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Multivariate Regression with Neural Networks: Unique, Exact and Generic Models

Michael Nielsen provides a visual demonstration in his web book Neural Networks and Deep Learning that a 1-layer deep neural network can match any function y = f(x). It is just a matter of the number of neurons to get a prediction that is arbitrarily close – the more the neurons the better the approximation.  There is the Universal Approximation Theorem as well that supplies a rigorous proof of the same.But the known issues with overfitting remain and the obtained network model is only good for the range of the training data. That is, if the training data consisted only of inputs with x_1 < x < x_2 there would be no reason to expect the obtained network model to work outside of that range.

This series of posts are about obtaining network models that are uniquegeneric and exact. That is,

  • they predict the correct output (the exact part)
  • they generalize to all inputs irrespective of the data range used to train the model (the generic part)
  • they can be obtained from any initial guess of the weights and biases (the unique part)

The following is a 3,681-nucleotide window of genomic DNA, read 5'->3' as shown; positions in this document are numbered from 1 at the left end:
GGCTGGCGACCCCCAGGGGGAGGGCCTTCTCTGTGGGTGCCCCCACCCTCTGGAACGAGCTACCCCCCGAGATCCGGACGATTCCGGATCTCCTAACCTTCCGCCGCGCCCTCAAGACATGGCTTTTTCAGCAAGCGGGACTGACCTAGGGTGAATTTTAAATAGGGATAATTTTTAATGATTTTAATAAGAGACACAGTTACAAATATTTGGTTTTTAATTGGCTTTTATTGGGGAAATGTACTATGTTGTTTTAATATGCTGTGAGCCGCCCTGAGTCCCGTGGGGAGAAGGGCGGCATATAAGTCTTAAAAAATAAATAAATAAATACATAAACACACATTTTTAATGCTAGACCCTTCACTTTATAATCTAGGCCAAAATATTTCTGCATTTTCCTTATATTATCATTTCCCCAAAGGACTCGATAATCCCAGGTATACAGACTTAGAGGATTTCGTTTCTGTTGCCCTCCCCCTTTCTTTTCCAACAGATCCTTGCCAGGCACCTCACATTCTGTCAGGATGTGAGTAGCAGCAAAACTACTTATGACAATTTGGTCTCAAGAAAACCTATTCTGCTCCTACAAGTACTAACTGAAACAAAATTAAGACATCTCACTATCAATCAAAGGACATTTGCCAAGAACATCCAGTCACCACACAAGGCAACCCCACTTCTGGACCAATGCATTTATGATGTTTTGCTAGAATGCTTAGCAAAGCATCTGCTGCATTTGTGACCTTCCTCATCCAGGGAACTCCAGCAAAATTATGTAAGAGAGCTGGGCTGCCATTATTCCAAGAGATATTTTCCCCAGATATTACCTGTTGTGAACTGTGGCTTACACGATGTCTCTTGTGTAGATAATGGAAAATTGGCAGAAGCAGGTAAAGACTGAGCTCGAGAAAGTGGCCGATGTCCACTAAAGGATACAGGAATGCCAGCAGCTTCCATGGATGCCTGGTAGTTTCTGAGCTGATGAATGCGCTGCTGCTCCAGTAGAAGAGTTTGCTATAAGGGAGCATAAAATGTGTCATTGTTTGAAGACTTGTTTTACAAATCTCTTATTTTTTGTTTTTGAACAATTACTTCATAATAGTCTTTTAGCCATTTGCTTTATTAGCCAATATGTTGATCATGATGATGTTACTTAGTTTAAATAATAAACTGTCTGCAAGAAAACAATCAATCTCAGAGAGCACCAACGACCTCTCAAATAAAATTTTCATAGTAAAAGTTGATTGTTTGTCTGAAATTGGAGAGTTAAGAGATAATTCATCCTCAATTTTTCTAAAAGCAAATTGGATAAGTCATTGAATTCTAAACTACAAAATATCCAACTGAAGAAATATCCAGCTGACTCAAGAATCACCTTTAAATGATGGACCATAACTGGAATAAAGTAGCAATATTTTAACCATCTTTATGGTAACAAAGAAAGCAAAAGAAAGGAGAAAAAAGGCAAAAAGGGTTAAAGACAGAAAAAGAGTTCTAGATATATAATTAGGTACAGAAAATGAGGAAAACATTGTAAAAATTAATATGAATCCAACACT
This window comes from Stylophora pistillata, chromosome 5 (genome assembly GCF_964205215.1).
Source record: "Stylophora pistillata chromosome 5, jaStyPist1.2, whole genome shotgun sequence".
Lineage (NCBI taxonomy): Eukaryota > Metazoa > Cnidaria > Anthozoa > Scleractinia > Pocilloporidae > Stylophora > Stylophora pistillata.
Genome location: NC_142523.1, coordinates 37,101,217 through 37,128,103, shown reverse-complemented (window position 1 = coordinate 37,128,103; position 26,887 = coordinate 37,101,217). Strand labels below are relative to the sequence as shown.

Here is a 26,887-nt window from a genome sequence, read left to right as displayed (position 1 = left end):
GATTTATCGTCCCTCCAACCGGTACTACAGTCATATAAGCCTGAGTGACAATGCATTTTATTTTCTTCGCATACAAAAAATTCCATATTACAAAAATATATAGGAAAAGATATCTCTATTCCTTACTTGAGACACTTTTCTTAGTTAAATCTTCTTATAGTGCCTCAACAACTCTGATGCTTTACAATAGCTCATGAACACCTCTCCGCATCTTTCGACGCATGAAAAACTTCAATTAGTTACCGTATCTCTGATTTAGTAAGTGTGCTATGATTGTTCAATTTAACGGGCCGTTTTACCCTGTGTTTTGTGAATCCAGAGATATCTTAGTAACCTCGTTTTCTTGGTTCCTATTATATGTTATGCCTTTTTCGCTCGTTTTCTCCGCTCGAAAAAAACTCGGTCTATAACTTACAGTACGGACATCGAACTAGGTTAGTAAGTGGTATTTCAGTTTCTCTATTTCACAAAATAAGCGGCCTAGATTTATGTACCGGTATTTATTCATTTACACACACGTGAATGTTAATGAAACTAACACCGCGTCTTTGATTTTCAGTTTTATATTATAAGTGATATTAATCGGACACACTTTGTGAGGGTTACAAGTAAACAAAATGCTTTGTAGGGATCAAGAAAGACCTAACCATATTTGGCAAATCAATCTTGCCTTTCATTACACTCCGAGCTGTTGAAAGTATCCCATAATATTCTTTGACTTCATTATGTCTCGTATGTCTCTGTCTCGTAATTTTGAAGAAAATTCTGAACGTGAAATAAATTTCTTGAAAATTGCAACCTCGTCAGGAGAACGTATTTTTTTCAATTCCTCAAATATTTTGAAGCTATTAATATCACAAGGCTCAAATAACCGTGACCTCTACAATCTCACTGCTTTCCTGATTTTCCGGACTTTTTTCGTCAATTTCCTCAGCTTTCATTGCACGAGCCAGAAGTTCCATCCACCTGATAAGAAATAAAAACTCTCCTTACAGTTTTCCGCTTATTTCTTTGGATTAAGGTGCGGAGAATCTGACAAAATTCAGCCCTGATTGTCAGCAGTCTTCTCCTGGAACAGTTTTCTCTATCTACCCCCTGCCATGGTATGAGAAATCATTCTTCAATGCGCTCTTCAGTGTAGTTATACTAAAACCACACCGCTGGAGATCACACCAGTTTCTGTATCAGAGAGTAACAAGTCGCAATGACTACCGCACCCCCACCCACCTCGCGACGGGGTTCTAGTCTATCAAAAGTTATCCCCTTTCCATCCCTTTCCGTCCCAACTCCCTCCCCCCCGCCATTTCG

Once the training is done, the exact functional relationship between the inputs and outputs is completely captured by this neural network. That is a very desirable outcome indeed. One could consider using this neural network model as a replacement for that function in a computational framework. The function represented by the neural network model could be as simple as rotating the input vector, or perform a prescribed nonlinear transformation of the same for example. But we could envision pluggable modules of such simpler neural networks to build more complex functions.  I am not sure if there are any computational benefits to doing so at this time in the context of examples in this blog, but the possibility exists perhaps for the right applications. We will explore this in upcoming blogs in this series.

But, back to the point – are there situations where a network trained with limited data to generalize exactly for any and all input data, and converge for any initial guess?. The answer is yes.